You know how they say space is the last frontier? Some people think we’ve charted everything there is to chart on earth. Well I say that’s plain wrong. We are surrounded by forgotten wonders—places and sights that other humans have known, but which have been lost by the spans of generations. Their rediscovery is the most human of human endeavors, because they remind us of where we came from and foreshadow where we might be going.
But sometimes it’s hard to know where to start rediscovering them.
Even though I knew Texas has been called the land of 1,100 springs, somehow I still couldn’t believe just how many Gunnar Brune mapped in his life’s work, The Springs of Texas: Volume 1.
I mean, dear Lord, this man must have had no free time at all. But while Brune wanted to document every single seep and spring in the state, I just want to swim and soak and tube and scuba. That narrows down the set. But not as much as I had hoped.
After a day or two of putting on airs of scientific rigor, I’ve decided that the only legitimate approach to this task is to have as much fun as possible.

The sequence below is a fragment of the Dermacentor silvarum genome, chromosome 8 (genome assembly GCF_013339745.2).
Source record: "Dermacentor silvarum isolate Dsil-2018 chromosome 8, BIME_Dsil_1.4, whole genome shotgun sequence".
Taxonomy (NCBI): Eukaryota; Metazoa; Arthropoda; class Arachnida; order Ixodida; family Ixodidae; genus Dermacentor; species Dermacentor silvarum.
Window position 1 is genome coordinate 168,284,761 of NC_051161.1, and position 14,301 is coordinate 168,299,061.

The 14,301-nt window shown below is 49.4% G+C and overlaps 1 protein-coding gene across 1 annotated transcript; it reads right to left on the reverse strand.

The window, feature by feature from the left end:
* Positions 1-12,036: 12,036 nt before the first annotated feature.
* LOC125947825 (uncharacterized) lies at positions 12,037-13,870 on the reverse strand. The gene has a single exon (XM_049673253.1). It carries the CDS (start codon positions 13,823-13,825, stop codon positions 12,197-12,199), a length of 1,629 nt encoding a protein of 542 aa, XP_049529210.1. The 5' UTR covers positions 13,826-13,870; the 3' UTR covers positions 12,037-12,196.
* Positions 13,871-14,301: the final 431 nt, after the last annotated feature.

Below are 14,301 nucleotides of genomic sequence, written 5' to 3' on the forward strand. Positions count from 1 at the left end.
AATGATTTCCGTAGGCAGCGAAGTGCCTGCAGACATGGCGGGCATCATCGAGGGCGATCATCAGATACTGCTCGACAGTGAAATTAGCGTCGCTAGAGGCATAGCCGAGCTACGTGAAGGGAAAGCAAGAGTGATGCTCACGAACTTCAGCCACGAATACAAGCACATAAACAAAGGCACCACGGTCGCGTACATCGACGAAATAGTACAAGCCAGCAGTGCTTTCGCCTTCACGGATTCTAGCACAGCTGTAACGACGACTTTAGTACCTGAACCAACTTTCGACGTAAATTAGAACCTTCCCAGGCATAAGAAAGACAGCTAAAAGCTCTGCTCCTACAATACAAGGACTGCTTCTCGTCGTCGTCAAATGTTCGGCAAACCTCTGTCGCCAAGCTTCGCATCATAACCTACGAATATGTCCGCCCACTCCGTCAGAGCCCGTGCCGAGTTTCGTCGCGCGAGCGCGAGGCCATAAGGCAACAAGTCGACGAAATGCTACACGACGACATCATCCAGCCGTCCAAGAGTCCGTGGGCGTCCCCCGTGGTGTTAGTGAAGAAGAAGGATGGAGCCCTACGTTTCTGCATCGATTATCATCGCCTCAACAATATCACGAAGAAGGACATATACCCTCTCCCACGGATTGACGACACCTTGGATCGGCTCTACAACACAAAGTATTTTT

Because really, as I looked through Brune’s maps, I realized there are a million trips waiting to be had, too many for one lifetime. Trips to ferny glades and underwater caverns! To tropical dive sites landlocked by desert! To the mausoleums of springs that once cleansed syphilitics and cured consumptives!
Could you imagine anything more romantic than following the trails of the early Conquistadors to document the springs as they exist today? Me neither.
Over the next couple of weeks, I am going to chart out some of the grand tours I’ll be taking this year.
I am using Spotsi to map road trip ideas, so if you have any places to share please send them along and I’ll add to the set.
Here’s to going where generations of man have gone before.
Photos in this post courtesy of Maura Grace Ambrose.